FREETOWN (Reuters) - Doctors in Sierra Leone’s public hospitals were on strike on Wednesday to protest against low wages and poor working conditions, and nurses said they may follow suit.
Sierra Leone is one of Africa’s poorest countries and its public hospitals lack equipment. The 2014-2016 Ebola epidemic killed nearly 4000 people, including more than 250 medical staff.
At Freetown’s Connaught, the country’s biggest hospital, some wards were nearly empty and at least a dozen people were sitting on the floor at the hospital entrance waiting to be seen, a Reuters witness said.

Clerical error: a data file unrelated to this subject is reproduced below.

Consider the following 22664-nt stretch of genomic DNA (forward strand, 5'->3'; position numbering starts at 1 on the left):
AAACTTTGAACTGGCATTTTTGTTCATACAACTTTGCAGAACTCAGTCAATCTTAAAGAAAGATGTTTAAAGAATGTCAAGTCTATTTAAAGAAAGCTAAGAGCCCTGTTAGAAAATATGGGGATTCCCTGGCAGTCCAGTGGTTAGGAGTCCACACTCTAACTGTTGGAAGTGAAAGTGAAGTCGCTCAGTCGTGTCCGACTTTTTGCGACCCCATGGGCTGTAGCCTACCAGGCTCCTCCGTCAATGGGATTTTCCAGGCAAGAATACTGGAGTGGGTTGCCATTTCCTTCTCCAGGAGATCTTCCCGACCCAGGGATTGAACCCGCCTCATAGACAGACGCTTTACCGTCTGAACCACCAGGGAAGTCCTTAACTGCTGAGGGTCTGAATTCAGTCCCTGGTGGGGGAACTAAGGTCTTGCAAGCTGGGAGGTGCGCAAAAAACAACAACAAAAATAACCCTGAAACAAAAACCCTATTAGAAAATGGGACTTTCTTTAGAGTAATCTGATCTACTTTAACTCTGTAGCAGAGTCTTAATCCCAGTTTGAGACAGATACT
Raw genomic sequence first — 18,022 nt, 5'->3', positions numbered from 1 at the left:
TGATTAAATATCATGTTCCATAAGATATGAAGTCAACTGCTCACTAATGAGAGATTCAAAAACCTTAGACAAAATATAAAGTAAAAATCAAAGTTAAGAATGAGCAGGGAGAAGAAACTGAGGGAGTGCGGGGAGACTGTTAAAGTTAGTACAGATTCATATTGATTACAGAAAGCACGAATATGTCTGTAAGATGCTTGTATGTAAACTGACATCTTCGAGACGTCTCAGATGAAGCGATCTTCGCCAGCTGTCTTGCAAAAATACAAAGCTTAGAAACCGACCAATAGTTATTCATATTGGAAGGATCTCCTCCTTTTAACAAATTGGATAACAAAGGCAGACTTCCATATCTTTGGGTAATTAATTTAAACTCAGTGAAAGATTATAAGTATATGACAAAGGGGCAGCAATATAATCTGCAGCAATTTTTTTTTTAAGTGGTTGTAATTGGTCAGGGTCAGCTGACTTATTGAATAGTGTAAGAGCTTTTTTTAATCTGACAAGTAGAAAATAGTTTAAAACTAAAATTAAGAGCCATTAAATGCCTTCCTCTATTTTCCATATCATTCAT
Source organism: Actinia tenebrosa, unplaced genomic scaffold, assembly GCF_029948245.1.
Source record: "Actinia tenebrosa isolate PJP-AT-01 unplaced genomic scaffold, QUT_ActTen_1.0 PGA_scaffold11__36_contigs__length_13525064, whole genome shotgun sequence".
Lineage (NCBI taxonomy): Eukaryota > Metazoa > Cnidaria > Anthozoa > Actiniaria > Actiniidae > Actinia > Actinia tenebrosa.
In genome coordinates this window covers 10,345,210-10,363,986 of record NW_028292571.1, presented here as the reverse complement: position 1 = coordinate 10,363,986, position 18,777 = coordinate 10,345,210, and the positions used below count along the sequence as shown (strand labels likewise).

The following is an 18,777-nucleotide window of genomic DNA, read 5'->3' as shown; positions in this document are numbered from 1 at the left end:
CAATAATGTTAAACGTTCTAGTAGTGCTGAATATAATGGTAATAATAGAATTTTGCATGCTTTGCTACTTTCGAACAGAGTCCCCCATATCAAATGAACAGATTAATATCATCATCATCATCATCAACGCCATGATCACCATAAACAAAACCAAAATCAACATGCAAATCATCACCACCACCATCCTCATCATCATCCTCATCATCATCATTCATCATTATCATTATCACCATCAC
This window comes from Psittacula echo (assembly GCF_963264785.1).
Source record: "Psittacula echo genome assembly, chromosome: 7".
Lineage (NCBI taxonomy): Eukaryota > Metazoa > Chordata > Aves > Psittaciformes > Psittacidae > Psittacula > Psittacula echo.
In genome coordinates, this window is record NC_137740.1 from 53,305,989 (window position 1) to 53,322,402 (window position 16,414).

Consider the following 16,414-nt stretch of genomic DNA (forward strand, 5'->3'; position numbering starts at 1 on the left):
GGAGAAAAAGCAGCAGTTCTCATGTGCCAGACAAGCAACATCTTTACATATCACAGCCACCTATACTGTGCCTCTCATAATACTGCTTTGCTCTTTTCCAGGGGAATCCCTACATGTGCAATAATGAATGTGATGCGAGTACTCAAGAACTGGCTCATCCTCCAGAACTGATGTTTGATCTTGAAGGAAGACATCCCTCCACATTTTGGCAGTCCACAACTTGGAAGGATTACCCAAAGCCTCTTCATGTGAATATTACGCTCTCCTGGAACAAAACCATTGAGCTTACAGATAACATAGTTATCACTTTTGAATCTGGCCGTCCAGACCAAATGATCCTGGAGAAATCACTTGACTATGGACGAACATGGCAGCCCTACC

Sierra Leone’s Medical and Dental Association (SLMDA) said doctors stopped going to work on Tuesday and were ready to continue their protest indefinitely.
“Can you imagine watching a patient die because of a shortage in the hospital’s oxygen supply?” said Mamadu Baldeh, SLMDA secretary general. “A doctor cannot be expected to save lives without the proper tools.”
Nurses at Connaught Hospital said they would join the strike on Friday if it was not resolved by then.
“There is no incentive to be a medical worker in this country because no one will help you take care of people,” Hawanatu Conteh, a nurse at Freetown’s Connaught Hospital, said.
Health Minister Alpha Wuri did not comment on SLMDA’s demands but said he expected a resolution in the coming days.
Reporting by Cooper Inveen; Editing by Juliette Jabkhiro and Janet Lawrence